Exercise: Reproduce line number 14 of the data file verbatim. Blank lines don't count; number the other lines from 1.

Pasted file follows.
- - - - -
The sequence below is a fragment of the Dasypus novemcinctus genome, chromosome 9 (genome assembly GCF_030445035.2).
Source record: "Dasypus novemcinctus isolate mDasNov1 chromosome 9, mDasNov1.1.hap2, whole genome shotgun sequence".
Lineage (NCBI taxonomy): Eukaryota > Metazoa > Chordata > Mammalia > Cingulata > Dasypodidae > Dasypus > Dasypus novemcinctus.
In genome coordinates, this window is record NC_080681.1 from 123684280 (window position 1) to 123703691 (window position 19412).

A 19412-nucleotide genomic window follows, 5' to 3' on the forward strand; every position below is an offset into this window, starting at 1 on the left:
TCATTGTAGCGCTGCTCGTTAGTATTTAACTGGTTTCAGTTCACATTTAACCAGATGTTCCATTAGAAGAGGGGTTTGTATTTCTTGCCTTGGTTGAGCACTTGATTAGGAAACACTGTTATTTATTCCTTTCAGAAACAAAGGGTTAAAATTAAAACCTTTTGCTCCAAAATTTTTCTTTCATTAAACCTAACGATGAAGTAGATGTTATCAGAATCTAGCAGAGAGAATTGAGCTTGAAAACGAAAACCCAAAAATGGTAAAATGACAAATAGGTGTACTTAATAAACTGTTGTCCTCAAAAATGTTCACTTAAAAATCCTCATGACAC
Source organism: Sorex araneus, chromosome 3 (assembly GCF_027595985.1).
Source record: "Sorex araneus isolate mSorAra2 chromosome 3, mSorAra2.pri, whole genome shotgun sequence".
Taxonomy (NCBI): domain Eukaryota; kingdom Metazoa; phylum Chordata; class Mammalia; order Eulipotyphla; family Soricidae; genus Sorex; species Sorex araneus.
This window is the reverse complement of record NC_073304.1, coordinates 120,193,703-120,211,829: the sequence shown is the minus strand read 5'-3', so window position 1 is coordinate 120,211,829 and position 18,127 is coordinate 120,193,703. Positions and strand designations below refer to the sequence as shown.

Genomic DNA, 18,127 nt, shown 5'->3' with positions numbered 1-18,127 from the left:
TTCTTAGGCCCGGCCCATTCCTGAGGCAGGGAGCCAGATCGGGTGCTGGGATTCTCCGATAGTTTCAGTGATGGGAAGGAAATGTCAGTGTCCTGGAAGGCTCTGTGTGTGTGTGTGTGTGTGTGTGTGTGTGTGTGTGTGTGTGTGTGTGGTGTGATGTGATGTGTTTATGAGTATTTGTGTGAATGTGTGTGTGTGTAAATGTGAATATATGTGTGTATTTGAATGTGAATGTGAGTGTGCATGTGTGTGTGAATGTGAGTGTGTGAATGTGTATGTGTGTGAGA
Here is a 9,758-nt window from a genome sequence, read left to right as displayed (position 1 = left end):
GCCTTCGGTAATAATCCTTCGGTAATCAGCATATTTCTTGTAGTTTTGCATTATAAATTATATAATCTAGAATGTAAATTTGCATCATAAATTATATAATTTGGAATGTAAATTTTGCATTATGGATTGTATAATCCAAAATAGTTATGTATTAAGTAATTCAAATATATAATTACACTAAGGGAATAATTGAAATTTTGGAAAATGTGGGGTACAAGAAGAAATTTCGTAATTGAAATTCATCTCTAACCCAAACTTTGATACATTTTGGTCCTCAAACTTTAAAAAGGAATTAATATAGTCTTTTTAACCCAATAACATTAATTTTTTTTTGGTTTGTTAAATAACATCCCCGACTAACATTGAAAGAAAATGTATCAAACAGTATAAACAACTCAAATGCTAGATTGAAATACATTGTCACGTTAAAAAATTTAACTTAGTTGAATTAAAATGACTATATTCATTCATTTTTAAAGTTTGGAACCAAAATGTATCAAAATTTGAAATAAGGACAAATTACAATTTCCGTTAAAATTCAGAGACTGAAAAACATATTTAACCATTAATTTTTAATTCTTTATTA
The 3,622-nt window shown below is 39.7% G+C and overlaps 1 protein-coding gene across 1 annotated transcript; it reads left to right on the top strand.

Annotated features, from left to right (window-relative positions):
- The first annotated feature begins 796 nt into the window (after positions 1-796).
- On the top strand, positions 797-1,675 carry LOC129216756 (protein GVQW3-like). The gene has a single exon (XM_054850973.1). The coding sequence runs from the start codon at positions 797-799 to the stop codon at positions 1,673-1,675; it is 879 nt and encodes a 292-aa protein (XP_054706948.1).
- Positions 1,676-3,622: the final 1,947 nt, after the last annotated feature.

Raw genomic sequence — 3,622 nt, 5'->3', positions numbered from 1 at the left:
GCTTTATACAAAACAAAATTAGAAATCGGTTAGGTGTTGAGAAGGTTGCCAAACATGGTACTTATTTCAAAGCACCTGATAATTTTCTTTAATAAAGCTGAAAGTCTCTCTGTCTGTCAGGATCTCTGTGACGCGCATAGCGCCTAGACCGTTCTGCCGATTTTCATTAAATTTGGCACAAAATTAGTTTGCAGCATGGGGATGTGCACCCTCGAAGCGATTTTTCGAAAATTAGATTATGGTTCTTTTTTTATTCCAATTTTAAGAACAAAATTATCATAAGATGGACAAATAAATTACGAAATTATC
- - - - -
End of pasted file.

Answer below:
GCCTTCGGTAATAATCCTTCGGTAATCAGCATATTTCTTGTAGTTTTGCATTATAAATTATATAATCTAGAATGTAAATTTGCATCATAAATTATATAATTTGGAATGTAAATTTTGCATTATGGATTGTATAATCCAAAATAGTTATGTATTAAGTAATTCAAATATATAATTACACTAAGGGAATAATTGAAATTTTGGAAAATGTGGGGTACAAGAAGAAATTTCGTAATTGAAATTCATCTCTAACCCAAACTTTGATACATTTTGGTCCTCAAACTTTAAAAAGGAATTAATATAGTCTTTTTAACCCAATAACATTAATTTTTTTTTGGTTTGTTAAATAACATCCCCGACTAACATTGAAAGAAAATGTATCAAACAGTATAAACAACTCAAATGCTAGATTGAAATACATTGTCACGTTAAAAAATTTAACTTAGTTGAATTAAAATGACTATATTCATTCATTTTTAAAGTTTGGAACCAAAATGTATCAAAATTTGAAATAAGGACAAATTACAATTTCCGTTAAAATTCAGAGACTGAAAAACATATTTAACCATTAATTTTTAATTCTTTATTA